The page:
The World Summit for Sustainable Development (WSSD) – Rio+10, held in Johannesburg in 2002 had as its major outcomes the Johannesburg Plan of Implementation (JPOI) and the Declaration for Sustainable Development but it also initiated partnership/initiatives between governments and non-state actors called Type II Partnerships. It represented a fundamental shift in the governance of sustainable development from the top-down, state-centred approach favoured at the 1992 Rio Summit to a more collaborative, multi-stakeholder approach. It was hoped that establishing such participatory multi-stakeholder governance mechanisms would increase flexibility and enhance the implementation of sustainable development policy through collaboration between states, international organisations and other non-state actors. Partnerships were seen as a key means of achieving the Millennium Development Goals in particular those related to Goal 7: Environmental Sustainability.

Pacific Leaders launched 14 Pacific Umbrella Initiatives as part of these Type II Partnerships. Concurrently facilitators for each of these Partnerships were assigned and each would develop their respective initiatives by developing individual 'roadmaps' for their long term development.

Pacific Partnerships Launched in Johannesburg, 2002

1. Pacific Island Adaptation Initiative to Climate Change, Variability and Sea level rise

8. Capacity Building and Distance Education

2. Pacific Islands Energy for Sustainable Development (PIESD)

9. Pacific Islands Governance Initiative

3. Pacific Islands Health for Sustainable Development

10. Pacific Islands Information Communication & Technology for Development

4. Sustainable Land Resources Development for the Pacific

11. Mainstreaming Conservation (Biodiversity, Genetic Resources and Traditional Knowledge) in the Pacific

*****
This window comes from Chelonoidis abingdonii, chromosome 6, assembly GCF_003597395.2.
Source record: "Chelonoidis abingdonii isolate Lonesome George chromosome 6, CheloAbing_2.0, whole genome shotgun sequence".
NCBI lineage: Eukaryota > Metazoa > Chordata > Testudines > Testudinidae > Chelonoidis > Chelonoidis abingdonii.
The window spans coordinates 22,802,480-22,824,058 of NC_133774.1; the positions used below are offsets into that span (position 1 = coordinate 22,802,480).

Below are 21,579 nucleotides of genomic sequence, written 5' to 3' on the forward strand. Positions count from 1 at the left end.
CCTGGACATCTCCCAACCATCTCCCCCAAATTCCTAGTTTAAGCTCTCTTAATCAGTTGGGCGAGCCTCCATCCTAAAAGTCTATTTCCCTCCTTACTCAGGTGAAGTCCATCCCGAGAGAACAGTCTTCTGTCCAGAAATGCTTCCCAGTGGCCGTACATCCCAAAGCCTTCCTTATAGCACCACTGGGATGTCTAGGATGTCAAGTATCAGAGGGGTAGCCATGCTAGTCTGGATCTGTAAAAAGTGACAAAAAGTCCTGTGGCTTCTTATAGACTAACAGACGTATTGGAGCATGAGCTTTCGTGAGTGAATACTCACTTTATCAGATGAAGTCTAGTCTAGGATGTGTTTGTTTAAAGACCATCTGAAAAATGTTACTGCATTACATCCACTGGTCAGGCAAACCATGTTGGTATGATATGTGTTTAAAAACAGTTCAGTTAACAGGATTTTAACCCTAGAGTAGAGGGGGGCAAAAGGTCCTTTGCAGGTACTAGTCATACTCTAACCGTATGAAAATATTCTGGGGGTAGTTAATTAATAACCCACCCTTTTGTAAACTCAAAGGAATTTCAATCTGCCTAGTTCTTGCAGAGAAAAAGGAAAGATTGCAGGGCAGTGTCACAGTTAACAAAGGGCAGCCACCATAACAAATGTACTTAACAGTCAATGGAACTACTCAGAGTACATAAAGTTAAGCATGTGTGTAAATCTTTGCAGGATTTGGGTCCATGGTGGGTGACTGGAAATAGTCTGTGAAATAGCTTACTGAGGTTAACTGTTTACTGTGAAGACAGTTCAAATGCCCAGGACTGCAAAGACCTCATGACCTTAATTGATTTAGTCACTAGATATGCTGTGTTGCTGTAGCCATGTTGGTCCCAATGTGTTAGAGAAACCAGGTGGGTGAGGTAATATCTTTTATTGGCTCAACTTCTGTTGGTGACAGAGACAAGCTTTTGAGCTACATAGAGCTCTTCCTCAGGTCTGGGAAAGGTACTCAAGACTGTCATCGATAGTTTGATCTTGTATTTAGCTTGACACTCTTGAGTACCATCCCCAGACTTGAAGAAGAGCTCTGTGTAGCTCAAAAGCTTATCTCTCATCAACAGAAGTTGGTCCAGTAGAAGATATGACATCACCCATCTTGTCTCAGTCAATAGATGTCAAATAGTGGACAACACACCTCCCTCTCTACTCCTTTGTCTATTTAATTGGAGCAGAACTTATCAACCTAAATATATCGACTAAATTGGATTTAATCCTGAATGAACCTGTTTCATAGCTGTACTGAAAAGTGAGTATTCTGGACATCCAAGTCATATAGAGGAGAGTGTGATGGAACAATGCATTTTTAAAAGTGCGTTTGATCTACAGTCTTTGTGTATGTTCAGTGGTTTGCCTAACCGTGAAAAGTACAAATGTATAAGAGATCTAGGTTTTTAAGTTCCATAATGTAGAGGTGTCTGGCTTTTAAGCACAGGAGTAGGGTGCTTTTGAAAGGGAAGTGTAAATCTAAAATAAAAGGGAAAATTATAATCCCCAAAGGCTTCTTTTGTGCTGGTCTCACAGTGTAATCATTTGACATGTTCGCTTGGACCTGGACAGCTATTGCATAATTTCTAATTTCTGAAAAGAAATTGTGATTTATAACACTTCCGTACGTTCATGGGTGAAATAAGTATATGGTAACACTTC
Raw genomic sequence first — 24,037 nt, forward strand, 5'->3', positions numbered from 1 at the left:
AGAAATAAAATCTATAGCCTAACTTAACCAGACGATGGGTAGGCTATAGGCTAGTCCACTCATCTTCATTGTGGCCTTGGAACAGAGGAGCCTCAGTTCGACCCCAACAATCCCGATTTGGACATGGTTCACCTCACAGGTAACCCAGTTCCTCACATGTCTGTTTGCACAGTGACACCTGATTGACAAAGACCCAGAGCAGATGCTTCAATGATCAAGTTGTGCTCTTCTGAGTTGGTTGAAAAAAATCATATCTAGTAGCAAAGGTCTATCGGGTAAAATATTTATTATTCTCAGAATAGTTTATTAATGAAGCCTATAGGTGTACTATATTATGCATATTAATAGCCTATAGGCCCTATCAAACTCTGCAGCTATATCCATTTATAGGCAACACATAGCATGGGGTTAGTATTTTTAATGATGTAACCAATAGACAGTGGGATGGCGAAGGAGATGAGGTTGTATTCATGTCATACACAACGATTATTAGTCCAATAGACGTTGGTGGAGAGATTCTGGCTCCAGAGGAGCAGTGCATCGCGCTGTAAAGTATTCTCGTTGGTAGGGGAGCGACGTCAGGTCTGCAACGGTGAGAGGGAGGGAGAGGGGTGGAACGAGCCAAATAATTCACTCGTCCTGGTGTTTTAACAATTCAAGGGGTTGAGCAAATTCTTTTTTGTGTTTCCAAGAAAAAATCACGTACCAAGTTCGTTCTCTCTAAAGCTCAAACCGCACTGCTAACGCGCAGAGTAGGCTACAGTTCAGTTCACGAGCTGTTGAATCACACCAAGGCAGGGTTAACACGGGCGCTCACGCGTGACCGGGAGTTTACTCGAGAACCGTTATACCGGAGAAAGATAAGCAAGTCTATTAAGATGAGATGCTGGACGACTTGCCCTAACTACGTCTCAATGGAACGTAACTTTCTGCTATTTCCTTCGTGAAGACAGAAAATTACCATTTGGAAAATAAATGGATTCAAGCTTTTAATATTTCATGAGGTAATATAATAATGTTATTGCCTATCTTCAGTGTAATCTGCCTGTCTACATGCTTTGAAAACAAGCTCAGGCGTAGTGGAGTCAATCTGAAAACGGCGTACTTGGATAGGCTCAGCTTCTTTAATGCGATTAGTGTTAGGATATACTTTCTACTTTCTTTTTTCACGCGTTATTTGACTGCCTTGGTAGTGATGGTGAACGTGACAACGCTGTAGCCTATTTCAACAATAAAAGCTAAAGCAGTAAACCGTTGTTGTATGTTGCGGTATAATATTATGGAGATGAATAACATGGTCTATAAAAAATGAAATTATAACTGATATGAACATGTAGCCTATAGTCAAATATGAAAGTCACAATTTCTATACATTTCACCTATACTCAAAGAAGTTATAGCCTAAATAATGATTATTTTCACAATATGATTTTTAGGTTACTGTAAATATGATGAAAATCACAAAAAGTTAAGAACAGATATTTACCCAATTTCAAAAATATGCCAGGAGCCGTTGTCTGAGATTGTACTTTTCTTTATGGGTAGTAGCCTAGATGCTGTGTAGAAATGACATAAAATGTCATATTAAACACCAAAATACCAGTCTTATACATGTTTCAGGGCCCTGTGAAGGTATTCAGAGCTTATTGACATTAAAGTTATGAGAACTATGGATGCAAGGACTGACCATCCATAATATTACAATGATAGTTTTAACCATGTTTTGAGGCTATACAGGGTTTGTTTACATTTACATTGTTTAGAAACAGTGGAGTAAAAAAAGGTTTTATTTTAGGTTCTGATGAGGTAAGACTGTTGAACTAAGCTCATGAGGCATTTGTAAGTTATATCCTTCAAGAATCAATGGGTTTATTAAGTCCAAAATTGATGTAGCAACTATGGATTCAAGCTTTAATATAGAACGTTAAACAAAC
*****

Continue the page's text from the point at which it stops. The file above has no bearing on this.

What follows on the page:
5. Pacific Islands Oceans Initiative

12. Planning for Sustainable Community Lifestyles in the Pacific

6. Sustainable Tourism Development for the Pacific

13. Managing Vulnerability and Resilience to Natural Disasters in the Pacific

7. Pacific Islands Waste Management Initiative

14. Sustainable Water Management in the Pacific

What we do

SPREP has been responsible for establishing the following two partnerships.

  • The Pacific Islands Roundtable for Nature Conservation addresses Initiative 11 (Mainstreaming Conservation). Formed by SPREP in 1997 it is the Pacific's largest cross-sectoral coalition of organizations working to increase effective conservation action in the region in particular with coordinating the implementation of the Action Strategy for Nature Conservation in the Pacific Islands Region.
  • The Pacific Climate Change Roundtable (PCCR) addresses initiative 1 (adaptation to climate change). The establishment of the Climate Change Roundtable in 2008 is to assist in the implementation of the Pacific Islands Framework for Action on Climate Change (PIFACC).

The partnerships bring together different stakeholders such as technical staff and policy makers from national and regional institutions, regional offices of international organisations, NGOs, Churches and key experts from the region involved in involved in conservation and climate change issues. They facilitate the exchange of experiences (lessons learnt, good practices, impacts and benefits) and the use of these experiences as a basis for longer term strengthening of national, regional and inter-regional collaboration.

SPREP is currently working with partners to build partnerships for Oceans (Initiative 5) and Waste Management (Initiative 7).